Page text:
“Put another way, the sum of all the oil collected by the containment structure, plus all the oil currently lying on, and beneath, the surface of the ocean, plus all the oil that has made landfall, plus all the oil that has been burned off, absorbed by booms, dug up from beaches, and rinsed from the feathers of endangered birds is equal to the amount needed to keep U.S. cars and trucks on the road for just over four hours,” they said.
The real responsible party
If anything, they understated the consumption because they used 2009 estimates. The U.S. Energy Information Administration predicts consumption will rise again this year. And with world supplies tightening, deepwater drilling is one of the few options available for meeting the demand.
Keep that thought in mind as you read Ebinger and Massy’s conclusion, presented here in the next two paragraphs:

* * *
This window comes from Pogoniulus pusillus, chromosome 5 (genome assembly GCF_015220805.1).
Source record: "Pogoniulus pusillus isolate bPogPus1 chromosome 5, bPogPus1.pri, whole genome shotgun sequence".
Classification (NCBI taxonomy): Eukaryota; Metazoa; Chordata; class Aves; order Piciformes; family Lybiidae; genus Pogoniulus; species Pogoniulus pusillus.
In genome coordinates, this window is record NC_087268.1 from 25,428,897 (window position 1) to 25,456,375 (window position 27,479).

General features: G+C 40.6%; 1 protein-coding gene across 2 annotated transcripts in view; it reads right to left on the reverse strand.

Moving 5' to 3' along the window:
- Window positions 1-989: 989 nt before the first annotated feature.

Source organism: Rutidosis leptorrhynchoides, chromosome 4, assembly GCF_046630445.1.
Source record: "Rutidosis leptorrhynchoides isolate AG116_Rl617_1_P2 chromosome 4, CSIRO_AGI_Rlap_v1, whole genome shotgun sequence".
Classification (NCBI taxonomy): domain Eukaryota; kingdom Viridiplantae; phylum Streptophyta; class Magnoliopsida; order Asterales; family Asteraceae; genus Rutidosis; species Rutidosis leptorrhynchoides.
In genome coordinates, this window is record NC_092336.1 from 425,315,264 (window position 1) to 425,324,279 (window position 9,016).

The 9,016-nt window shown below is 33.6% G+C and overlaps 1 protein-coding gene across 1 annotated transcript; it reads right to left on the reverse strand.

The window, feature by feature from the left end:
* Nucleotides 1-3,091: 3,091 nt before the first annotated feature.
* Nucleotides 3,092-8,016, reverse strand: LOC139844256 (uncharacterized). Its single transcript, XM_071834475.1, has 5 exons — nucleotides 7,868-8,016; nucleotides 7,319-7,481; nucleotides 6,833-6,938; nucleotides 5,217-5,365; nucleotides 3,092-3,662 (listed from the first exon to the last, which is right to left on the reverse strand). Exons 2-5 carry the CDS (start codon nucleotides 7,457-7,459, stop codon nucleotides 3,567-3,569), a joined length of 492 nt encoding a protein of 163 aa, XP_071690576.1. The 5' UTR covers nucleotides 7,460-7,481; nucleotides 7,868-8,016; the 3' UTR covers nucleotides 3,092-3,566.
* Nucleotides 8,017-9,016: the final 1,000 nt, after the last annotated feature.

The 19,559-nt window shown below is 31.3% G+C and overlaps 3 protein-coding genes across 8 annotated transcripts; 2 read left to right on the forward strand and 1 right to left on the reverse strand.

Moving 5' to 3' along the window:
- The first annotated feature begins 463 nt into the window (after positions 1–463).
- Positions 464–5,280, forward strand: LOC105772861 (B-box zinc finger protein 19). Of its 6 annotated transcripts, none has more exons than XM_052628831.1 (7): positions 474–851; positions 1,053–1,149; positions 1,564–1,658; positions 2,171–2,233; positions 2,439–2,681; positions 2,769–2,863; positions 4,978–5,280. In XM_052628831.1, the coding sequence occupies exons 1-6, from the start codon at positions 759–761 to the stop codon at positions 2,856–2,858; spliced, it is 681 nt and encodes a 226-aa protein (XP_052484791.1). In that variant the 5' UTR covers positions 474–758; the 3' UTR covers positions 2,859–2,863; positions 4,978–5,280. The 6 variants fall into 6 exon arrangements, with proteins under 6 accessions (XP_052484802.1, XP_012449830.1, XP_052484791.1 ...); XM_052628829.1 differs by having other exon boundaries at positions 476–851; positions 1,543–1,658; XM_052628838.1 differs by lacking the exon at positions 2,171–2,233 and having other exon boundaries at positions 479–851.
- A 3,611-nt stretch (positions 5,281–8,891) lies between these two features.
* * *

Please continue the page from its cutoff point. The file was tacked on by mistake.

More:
“Those lawmakers raking BP over the coals and those customers threatening to boycott the company would do well to cast their minds back to the last time representatives from major oil companies were treated to high-profile public displays of congressional ire. On that occasion, in April 2008, oil executives were asked to explain why gasoline was approaching the record level of $4 a gallon.
“BP is not drilling miles beneath the surface of the ocean for its own entertainment. It is doing so to serve the needs of a public that simultaneously wants energy independence and demands cheap and plentiful gasoline. Until we can curb our thirst for oil and move to renewable sources of transportation fuel — transition that will involve a necessary dose of financial and practical discomfort — we are the real responsible party for every deepwater well drilled in the Gulf of Mexico and beyond.”
Sharon Schmickle covers science, international affairs and other subjects for MinnPost.